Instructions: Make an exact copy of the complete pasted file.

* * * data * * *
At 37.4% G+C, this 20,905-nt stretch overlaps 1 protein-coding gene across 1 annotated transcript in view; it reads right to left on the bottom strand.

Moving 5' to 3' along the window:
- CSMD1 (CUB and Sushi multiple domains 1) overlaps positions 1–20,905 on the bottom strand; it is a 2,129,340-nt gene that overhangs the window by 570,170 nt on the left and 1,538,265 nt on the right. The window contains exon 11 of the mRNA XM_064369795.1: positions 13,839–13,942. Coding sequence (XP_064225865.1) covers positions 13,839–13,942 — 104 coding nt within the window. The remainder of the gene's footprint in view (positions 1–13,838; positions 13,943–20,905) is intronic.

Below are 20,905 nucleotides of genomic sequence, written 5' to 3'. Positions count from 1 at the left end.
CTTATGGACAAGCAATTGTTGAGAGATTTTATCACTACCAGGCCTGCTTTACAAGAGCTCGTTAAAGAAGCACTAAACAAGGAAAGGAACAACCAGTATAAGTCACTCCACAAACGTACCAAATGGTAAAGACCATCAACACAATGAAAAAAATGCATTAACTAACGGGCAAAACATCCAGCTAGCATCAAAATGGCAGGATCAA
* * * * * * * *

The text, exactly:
At 37.4% G+C, this 20,905-nt stretch overlaps 1 protein-coding gene across 1 annotated transcript in view; it reads right to left on the bottom strand.

Moving 5' to 3' along the window:
- CSMD1 (CUB and Sushi multiple domains 1) overlaps positions 1–20,905 on the bottom strand; it is a 2,129,340-nt gene that overhangs the window by 570,170 nt on the left and 1,538,265 nt on the right. The window contains exon 11 of the mRNA XM_064369795.1: positions 13,839–13,942. Coding sequence (XP_064225865.1) covers positions 13,839–13,942 — 104 coding nt within the window. The remainder of the gene's footprint in view (positions 1–13,838; positions 13,943–20,905) is intronic.

Below are 20,905 nucleotides of genomic sequence, written 5' to 3'. Positions count from 1 at the left end.
CTTATGGACAAGCAATTGTTGAGAGATTTTATCACTACCAGGCCTGCTTTACAAGAGCTCGTTAAAGAAGCACTAAACAAGGAAAGGAACAACCAGTATAAGTCACTCCACAAACGTACCAAATGGTAAAGACCATCAACACAATGAAAAAAATGCATTAACTAACGGGCAAAACATCCAGCTAGCATCAAAATGGCAGGATCAA